For this test I used a simple pFlow simulation of water condensation I made a while ago. Big drops sliding down a glass, picking up little drops along the way. Nothing remarkable, I know, but it seemed interesting since pFlow is single threaded, so I figured I’d leave it running for 50 frames and see what kind of results we’d get.
The graph below shows the pre-windows-update results. I made a bunch of iterations and on average there was only a tiny difference in power plans with this particular task. Still, this is interesting since the balanced plan is supposed to benefit tasks like this by using the full 4.0 turbo and even the coveted 4.1 XFR. However this was not the case.
At first look the variance looks more like a possible error due to Venus being aligned with Mars or something of that sort, but I’ve done dozens of iterations, and on average this small difference was consistent. Xeons again display no difference with all three power plans.
After the Windows update, the results look much more like you would expect:
We see a slight increase in speed with the Balanced plan [which is probably the XFR kicking in, although the difference is less than what you would expect] and equal performance in the other two plans. Ultimately, Ryzen rips the Xeons a new one being 43% faster. Although expected given the differences in clock speed of individual cores, it still feels quite nice. By nice I mean awesome, of course. This goes to show that while Xeon based workstations are awesome for rendering due to the high number of cores you can cram into a single machine, a modern desktop CPU will be much faster in certain tasks, since server CPUs generally run at low clocks.Many Attach – Much Detach test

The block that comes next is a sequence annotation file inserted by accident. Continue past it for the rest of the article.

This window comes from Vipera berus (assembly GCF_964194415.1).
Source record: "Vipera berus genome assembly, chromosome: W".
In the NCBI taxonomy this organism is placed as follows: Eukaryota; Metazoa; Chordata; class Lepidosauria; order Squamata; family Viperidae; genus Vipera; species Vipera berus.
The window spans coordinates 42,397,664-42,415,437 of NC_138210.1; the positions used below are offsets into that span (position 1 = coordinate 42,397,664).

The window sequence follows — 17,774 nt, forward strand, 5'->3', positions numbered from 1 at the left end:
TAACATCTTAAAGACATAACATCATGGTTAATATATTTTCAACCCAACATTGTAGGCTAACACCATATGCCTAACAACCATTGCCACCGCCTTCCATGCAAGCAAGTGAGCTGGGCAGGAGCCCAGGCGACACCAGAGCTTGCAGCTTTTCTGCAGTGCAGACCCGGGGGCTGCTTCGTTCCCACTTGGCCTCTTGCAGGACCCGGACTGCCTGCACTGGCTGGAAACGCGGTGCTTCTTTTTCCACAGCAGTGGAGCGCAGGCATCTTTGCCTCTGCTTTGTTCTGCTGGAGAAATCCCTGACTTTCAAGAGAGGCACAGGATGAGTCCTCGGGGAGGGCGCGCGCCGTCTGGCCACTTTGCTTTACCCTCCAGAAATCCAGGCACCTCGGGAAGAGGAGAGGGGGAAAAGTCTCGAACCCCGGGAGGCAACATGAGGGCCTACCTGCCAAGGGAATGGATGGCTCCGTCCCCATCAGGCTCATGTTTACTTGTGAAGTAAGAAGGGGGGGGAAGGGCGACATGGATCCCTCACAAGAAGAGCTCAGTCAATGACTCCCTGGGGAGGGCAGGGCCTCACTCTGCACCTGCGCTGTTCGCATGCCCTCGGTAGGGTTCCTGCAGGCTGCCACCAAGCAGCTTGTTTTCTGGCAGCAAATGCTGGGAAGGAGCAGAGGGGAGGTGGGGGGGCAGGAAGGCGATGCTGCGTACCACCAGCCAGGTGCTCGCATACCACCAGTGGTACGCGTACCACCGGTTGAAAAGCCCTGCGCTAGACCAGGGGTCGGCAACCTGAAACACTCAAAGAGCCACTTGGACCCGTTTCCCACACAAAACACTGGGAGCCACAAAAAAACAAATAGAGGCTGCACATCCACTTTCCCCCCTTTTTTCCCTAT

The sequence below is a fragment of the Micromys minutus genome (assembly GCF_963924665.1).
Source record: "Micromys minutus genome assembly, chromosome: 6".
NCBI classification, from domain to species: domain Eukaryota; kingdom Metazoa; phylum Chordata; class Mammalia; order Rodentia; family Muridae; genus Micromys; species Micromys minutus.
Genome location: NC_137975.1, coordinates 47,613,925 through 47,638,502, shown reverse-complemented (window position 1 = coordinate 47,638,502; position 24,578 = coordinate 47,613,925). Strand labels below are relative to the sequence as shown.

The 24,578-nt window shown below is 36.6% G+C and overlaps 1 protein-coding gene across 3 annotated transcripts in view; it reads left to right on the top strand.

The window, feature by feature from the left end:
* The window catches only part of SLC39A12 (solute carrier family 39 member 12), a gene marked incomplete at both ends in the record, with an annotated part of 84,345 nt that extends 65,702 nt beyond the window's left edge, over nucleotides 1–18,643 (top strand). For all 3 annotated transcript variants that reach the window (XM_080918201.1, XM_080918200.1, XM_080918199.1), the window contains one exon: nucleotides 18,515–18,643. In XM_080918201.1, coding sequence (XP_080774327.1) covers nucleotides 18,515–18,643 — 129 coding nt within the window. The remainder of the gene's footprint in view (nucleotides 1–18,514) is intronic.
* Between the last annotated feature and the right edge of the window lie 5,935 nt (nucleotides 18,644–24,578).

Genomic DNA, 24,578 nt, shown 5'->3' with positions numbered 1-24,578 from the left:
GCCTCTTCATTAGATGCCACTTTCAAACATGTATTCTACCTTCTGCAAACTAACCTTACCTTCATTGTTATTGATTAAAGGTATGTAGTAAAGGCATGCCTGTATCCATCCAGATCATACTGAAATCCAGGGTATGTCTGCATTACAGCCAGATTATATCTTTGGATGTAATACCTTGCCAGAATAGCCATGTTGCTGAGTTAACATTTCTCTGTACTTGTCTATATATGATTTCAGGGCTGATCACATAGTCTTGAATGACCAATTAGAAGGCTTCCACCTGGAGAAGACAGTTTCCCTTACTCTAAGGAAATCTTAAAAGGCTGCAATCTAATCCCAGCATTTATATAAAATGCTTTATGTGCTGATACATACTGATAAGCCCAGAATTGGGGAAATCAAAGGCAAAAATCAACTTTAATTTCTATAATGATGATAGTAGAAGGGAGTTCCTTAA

I come across attaching and detaching a lot of objects quite regularly in 3dsmax, so I decided to make a little test script out of that particular scenario as well. I also had no idea about the ‘threadedness’ of said task, so it was interesting to check out. We have 2000 instanced boxes, which we in turn convert to polys, attach all together, and then detach back again to individual elements. While doing the pre-update tests I didn’t really expect anything crazy to happen but lo and behold:
The Xeons are, as expected by now, identical in all three power plans. Ryzen however showed the BitsumHP profile being mindbendingly 32.25806451612903% faster than Balanced. [I read somewhere benchmarking is supposed to be an exact science…]
That tells me something was definitely fishy. But check what happens after the update:
As you can see, the overall speed increases, and not only is it stable between power plans, it’s beating my Xeons by a whopping 32.5%! So far so good.
Now, since overclocking is always a topic with CPUs like these I won’t leave you to hang completely dry [unlike what my PC does when I try to run the RAM faster]. You guessed it. Next page. Clicky, clicky!